Molalla City Council members pass Wastewater Treatment Plan
With the wastewater plant front and center, expectations of a long, drawn out meeting were dashed on Dec. 12 when the Molalla City Council met for the last time in 2018.
There was only one public comment and that from a community planning organizer (CPO) that questioned how and whether CPOs are sent information from the city.
In the end, the council passed its wastewater treatment plan, setting the stage for an interesting spring and summer.
The public hearing on the wastewater plan started with a presentation from The Dyer Partnership, the consultant the city hired to help develop the current Master Plan. The plan that Dyer presented was derived after 18 months of work and has received approval from DEQ; with the final step to determine a permit modification out of the four options presented.
The presentation stressed that the city doesn't discharge effluent from Nov. 1 to April 30.
The 25-year plan meets the state's projected population for Molalla, moving from 9,939 in 2017 to expectation of 16,118 people living there at the end of 2043. Noting the current plant is undersized for current needs, the plan projects the four options as:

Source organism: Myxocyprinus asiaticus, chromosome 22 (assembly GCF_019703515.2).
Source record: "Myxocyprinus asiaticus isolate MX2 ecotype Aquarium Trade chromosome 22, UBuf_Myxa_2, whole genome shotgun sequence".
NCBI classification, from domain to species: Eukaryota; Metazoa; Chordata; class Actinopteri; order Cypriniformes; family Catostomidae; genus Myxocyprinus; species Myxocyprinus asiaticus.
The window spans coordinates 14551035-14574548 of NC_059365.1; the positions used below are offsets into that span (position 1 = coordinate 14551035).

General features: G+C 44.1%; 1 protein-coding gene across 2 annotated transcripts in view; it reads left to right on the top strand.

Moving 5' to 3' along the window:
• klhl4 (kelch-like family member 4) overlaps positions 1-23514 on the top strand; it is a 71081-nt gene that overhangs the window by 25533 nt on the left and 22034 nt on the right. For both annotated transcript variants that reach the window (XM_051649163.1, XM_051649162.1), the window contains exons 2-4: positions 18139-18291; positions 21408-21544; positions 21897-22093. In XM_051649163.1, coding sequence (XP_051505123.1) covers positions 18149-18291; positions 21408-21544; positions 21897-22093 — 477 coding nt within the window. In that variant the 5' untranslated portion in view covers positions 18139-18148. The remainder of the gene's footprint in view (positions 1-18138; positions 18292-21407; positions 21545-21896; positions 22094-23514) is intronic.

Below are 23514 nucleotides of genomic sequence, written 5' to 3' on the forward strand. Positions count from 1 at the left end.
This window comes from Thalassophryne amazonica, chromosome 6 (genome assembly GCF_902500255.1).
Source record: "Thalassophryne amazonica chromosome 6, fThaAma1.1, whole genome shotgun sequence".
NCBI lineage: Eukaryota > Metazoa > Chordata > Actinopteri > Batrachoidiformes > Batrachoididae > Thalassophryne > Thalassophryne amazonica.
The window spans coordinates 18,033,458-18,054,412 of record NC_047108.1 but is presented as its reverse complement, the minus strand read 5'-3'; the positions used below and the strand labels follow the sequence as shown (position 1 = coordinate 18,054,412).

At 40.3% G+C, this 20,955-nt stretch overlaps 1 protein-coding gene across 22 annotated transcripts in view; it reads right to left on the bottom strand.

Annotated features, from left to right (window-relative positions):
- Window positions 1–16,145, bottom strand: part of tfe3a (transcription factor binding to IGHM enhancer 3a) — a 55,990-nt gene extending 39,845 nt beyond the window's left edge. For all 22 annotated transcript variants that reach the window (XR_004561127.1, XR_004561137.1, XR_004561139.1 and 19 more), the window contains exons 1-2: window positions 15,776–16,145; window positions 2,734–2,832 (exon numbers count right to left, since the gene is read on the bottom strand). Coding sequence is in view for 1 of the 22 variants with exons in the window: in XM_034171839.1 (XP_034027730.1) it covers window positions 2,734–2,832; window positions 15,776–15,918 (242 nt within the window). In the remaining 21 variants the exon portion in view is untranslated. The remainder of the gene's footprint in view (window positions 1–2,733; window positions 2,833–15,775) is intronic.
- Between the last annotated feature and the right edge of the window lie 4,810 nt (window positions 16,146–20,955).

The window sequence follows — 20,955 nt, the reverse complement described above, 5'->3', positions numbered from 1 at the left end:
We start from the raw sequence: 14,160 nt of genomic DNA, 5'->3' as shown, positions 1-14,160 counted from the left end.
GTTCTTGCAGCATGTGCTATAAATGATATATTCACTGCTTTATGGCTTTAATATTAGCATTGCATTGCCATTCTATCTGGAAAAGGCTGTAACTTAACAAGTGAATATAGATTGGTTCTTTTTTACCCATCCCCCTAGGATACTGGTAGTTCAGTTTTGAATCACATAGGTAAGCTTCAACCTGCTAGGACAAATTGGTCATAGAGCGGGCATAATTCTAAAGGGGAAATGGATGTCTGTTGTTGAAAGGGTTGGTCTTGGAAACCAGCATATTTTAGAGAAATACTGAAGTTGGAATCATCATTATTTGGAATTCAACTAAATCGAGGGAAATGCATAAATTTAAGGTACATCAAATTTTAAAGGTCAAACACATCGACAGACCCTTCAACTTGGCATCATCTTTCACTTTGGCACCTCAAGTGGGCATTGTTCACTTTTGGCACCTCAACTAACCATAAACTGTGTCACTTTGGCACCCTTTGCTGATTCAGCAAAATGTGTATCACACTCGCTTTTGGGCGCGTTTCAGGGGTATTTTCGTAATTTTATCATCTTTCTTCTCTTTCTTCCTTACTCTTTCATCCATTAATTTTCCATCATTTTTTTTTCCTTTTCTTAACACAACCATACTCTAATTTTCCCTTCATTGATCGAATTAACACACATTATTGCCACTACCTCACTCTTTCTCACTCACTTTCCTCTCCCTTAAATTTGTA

--No permit modifications with May discharges allowed, project cost $457,700;
--Mass load increase approved with no May discharge allowed, project cost of $2,764,300;
--Mass load increase approved with no discharge in May, project cost 6,385,500; and
--Mass load increase approved with May discharge, with a project cost of $1,659,500.
There's still a long list of improvements and expansion cost estimates that add to the costs for such things as influent screen and grit removal to site structures, improvements and engineering and construction costs.
Over the past year Molalla Public Works has taken measures to improve the process so it will be easier and somewhat less expensive to take on the project, noted both Fisher and Dyer.
For example, reducing the amount of biosolids that were clogging the process will lead to a faster construction process. The city is responsible for the information, but has followed the rules for an open public process, explained Fisher.
Council members then voted unanimously to approve the Wastewater Facility Use and Collection Plan, read it a second time and adopted it.
Council members also passed resolution 2018-26 adopting the operations plan and fee schedule.